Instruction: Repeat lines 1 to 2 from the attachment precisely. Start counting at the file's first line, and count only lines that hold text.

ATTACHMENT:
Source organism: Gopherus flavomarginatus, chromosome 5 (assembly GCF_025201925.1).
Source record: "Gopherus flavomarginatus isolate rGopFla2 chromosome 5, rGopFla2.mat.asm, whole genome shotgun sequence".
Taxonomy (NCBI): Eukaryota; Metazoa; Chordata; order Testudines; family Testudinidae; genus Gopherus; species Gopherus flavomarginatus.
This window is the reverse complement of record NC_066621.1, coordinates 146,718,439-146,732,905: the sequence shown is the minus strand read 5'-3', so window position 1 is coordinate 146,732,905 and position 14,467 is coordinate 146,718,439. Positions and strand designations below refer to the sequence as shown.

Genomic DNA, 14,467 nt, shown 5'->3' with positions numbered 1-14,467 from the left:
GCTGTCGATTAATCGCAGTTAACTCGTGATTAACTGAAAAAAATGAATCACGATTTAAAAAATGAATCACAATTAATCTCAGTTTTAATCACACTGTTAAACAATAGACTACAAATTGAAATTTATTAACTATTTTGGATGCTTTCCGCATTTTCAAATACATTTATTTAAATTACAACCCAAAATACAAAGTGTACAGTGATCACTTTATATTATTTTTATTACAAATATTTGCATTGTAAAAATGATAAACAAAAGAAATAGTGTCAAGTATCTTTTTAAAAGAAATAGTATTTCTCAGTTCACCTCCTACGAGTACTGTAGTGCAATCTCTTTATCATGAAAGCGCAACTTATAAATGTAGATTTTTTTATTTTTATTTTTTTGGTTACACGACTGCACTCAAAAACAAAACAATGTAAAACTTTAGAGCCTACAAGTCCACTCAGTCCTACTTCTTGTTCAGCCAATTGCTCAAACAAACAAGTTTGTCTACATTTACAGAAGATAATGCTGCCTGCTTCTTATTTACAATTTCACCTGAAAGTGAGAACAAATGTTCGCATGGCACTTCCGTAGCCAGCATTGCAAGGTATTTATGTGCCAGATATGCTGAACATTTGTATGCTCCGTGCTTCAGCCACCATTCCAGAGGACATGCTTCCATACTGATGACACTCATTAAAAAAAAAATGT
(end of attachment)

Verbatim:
Source organism: Gopherus flavomarginatus, chromosome 5 (assembly GCF_025201925.1).
Source record: "Gopherus flavomarginatus isolate rGopFla2 chromosome 5, rGopFla2.mat.asm, whole genome shotgun sequence".